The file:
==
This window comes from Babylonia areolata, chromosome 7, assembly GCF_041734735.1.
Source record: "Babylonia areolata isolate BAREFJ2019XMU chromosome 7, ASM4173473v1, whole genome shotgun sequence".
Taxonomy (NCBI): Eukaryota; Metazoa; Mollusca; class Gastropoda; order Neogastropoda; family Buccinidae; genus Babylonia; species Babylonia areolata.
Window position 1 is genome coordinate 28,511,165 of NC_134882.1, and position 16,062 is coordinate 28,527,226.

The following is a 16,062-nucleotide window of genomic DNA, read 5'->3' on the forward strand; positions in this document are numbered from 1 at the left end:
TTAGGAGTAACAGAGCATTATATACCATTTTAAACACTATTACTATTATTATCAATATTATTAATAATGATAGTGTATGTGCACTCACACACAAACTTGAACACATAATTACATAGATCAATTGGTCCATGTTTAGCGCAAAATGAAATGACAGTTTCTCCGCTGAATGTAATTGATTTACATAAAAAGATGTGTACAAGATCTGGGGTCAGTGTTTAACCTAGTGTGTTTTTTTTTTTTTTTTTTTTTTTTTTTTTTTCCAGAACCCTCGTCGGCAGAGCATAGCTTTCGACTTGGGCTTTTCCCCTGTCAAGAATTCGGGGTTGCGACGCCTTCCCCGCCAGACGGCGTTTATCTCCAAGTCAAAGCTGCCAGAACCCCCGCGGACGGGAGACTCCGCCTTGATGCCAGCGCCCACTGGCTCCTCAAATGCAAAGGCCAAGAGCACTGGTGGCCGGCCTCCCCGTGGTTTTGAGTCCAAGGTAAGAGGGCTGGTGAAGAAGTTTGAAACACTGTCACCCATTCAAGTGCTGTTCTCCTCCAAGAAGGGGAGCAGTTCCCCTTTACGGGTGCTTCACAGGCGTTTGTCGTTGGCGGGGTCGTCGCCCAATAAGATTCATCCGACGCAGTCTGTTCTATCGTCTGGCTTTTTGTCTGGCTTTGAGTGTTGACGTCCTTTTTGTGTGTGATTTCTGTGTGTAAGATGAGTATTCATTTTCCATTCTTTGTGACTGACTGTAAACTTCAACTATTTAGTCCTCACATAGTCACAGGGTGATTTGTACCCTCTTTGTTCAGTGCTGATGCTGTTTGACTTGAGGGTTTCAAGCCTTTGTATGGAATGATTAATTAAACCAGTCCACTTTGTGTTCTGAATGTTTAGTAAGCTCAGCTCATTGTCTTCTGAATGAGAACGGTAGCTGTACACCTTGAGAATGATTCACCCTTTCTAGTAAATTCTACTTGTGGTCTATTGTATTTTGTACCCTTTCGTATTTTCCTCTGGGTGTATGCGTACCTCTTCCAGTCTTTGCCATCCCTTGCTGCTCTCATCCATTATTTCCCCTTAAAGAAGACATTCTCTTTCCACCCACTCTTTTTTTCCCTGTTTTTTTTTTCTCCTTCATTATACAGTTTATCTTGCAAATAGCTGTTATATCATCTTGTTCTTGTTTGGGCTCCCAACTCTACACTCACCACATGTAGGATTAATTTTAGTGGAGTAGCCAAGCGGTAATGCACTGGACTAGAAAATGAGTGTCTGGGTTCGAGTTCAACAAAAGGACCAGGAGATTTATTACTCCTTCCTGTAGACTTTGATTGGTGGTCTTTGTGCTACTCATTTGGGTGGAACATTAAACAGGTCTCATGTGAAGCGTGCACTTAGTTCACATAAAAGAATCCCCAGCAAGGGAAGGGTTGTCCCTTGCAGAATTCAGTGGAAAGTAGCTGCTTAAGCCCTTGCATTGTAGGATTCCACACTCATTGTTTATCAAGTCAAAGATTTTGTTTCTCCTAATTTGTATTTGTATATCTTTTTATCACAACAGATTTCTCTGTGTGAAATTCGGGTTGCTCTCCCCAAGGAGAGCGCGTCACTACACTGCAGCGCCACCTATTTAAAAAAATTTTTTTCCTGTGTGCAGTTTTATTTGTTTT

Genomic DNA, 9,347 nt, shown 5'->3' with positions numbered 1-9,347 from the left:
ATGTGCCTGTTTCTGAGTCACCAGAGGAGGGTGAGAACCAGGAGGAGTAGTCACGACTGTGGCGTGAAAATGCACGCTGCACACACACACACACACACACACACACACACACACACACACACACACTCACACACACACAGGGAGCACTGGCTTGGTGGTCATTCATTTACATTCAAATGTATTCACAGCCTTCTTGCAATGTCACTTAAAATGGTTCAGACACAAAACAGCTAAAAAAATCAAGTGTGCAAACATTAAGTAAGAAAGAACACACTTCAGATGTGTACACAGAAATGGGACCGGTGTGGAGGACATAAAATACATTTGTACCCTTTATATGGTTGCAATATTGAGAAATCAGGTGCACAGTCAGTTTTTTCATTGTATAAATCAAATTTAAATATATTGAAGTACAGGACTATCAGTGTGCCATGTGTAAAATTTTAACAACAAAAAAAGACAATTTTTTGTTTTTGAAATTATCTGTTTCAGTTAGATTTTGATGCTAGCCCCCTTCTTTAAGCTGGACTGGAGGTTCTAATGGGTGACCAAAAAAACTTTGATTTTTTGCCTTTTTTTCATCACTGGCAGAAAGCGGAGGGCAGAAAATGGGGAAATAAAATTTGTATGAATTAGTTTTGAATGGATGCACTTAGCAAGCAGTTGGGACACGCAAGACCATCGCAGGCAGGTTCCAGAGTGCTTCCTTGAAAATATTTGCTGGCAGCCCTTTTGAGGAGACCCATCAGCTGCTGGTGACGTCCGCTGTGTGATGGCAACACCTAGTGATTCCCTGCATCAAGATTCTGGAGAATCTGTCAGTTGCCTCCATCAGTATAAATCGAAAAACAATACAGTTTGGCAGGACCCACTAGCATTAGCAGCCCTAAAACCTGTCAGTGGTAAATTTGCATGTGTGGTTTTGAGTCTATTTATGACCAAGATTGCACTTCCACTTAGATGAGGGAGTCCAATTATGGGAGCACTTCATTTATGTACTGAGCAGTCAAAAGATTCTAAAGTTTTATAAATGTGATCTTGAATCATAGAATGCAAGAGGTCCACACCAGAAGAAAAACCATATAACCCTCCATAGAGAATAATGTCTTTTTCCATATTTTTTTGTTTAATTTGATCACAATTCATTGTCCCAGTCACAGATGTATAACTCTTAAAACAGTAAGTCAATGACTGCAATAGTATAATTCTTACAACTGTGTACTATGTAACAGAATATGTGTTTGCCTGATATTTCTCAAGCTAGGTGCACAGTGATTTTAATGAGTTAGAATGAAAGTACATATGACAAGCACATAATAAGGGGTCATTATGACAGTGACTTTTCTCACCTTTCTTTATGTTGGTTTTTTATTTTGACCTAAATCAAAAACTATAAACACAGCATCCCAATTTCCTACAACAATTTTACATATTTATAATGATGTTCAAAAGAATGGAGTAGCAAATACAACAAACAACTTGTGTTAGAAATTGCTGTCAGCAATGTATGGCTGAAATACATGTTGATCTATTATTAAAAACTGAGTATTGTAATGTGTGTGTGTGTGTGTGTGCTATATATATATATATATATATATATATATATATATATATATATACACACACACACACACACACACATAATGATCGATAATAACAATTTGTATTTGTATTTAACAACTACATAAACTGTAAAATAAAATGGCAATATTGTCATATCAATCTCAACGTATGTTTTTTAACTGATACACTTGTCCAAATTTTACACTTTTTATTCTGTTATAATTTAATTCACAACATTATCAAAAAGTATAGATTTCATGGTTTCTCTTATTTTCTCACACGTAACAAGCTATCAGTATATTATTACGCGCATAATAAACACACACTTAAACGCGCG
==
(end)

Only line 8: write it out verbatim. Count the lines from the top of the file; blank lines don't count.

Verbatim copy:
ATGTGCCTGTTTCTGAGTCACCAGAGGAGGGTGAGAACCAGGAGGAGTAGTCACGACTGTGGCGTGAAAATGCACGCTGCACACACACACACACACACACACACACACACACACACACACACACACTCACACACACACAGGGAGCACTGGCTTGGTGGTCATTCATTTACATTCAAATGTATTCACAGCCTTCTTGCAATGTCACTTAAAATGGTTCAGACACAAAACAGCTAAAAAAATCAAGTGTGCAAACATTAAGTAAGAAAGAACACACTTCAGATGTGTACACAGAAATGGGACCGGTGTGGAGGACATAAAATACATTTGTACCCTTTATATGGTTGCAATATTGAGAAATCAGGTGCACAGTCAGTTTTTTCATTGTATAAATCAAATTTAAATATATTGAAGTACAGGACTATCAGTGTGCCATGTGTAAAATTTTAACAACAAAAAAAGACAATTTTTTGTTTTTGAAATTATCTGTTTCAGTTAGATTTTGATGCTAGCCCCCTTCTTTAAGCTGGACTGGAGGTTCTAATGGGTGACCAAAAAAACTTTGATTTTTTGCCTTTTTTTCATCACTGGCAGAAAGCGGAGGGCAGAAAATGGGGAAATAAAATTTGTATGAATTAGTTTTGAATGGATGCACTTAGCAAGCAGTTGGGACACGCAAGACCATCGCAGGCAGGTTCCAGAGTGCTTCCTTGAAAATATTTGCTGGCAGCCCTTTTGAGGAGACCCATCAGCTGCTGGTGACGTCCGCTGTGTGATGGCAACACCTAGTGATTCCCTGCATCAAGATTCTGGAGAATCTGTCAGTTGCCTCCATCAGTATAAATCGAAAAACAATACAGTTTGGCAGGACCCACTAGCATTAGCAGCCCTAAAACCTGTCAGTGGTAAATTTGCATGTGTGGTTTTGAGTCTATTTATGACCAAGATTGCACTTCCACTTAGATGAGGGAGTCCAATTATGGGAGCACTTCATTTATGTACTGAGCAGTCAAAAGATTCTAAAGTTTTATAAATGTGATCTTGAATCATAGAATGCAAGAGGTCCACACCAGAAGAAAAACCATATAACCCTCCATAGAGAATAATGTCTTTTTCCATATTTTTTTGTTTAATTTGATCACAATTCATTGTCCCAGTCACAGATGTATAACTCTTAAAACAGTAAGTCAATGACTGCAATAGTATAATTCTTACAACTGTGTACTATGTAACAGAATATGTGTTTGCCTGATATTTCTCAAGCTAGGTGCACAGTGATTTTAATGAGTTAGAATGAAAGTACATATGACAAGCACATAATAAGGGGTCATTATGACAGTGACTTTTCTCACCTTTCTTTATGTTGGTTTTTTATTTTGACCTAAATCAAAAACTATAAACACAGCATCCCAATTTCCTACAACAATTTTACATATTTATAATGATGTTCAAAAGAATGGAGTAGCAAATACAACAAACAACTTGTGTTAGAAATTGCTGTCAGCAATGTATGGCTGAAATACATGTTGATCTATTATTAAAAACTGAGTATTGTAATGTGTGTGTGTGTGTGTGTGCTATATATATATATATATATATATATATATATATATATATATATACACACACACACACACACACACATAATGATCGATAATAACAATTTGTATTTGTATTTAACAACTACATAAACTGTAAAATAAAATGGCAATATTGTCATATCAATCTCAACGTATGTTTTTTAACTGATACACTTGTCCAAATTTTACACTTTTTATTCTGTTATAATTTAATTCACAACATTATCAAAAAGTATAGATTTCATGGTTTCTCTTATTTTCTCACACGTAACAAGCTATCAGTATATTATTACGCGCATAATAAACACACACTTAAACGCGCG